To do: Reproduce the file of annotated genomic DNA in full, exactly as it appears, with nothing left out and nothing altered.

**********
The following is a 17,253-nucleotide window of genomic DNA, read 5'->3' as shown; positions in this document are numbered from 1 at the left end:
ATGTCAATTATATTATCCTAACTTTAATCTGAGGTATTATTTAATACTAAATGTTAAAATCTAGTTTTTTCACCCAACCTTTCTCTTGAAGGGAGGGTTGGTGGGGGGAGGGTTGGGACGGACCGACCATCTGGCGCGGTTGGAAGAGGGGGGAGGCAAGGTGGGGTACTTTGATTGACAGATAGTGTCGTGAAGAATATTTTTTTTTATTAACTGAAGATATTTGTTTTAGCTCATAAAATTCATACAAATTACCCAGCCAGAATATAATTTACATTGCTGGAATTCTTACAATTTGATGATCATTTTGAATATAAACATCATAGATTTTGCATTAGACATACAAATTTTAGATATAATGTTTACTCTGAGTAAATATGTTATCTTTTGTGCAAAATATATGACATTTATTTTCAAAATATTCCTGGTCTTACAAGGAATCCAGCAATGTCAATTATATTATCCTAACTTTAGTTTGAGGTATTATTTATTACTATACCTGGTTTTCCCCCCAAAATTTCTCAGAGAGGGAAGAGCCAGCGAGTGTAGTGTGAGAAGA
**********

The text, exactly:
The following is a 17,253-nucleotide window of genomic DNA, read 5'->3' as shown; positions in this document are numbered from 1 at the left end:
ATGTCAATTATATTATCCTAACTTTAATCTGAGGTATTATTTAATACTAAATGTTAAAATCTAGTTTTTTCACCCAACCTTTCTCTTGAAGGGAGGGTTGGTGGGGGGAGGGTTGGGACGGACCGACCATCTGGCGCGGTTGGAAGAGGGGGGAGGCAAGGTGGGGTACTTTGATTGACAGATAGTGTCGTGAAGAATATTTTTTTTTATTAACTGAAGATATTTGTTTTAGCTCATAAAATTCATACAAATTACCCAGCCAGAATATAATTTACATTGCTGGAATTCTTACAATTTGATGATCATTTTGAATATAAACATCATAGATTTTGCATTAGACATACAAATTTTAGATATAATGTTTACTCTGAGTAAATATGTTATCTTTTGTGCAAAATATATGACATTTATTTTCAAAATATTCCTGGTCTTACAAGGAATCCAGCAATGTCAATTATATTATCCTAACTTTAGTTTGAGGTATTATTTATTACTATACCTGGTTTTCCCCCCAAAATTTCTCAGAGAGGGAAGAGCCAGCGAGTGTAGTGTGAGAAGA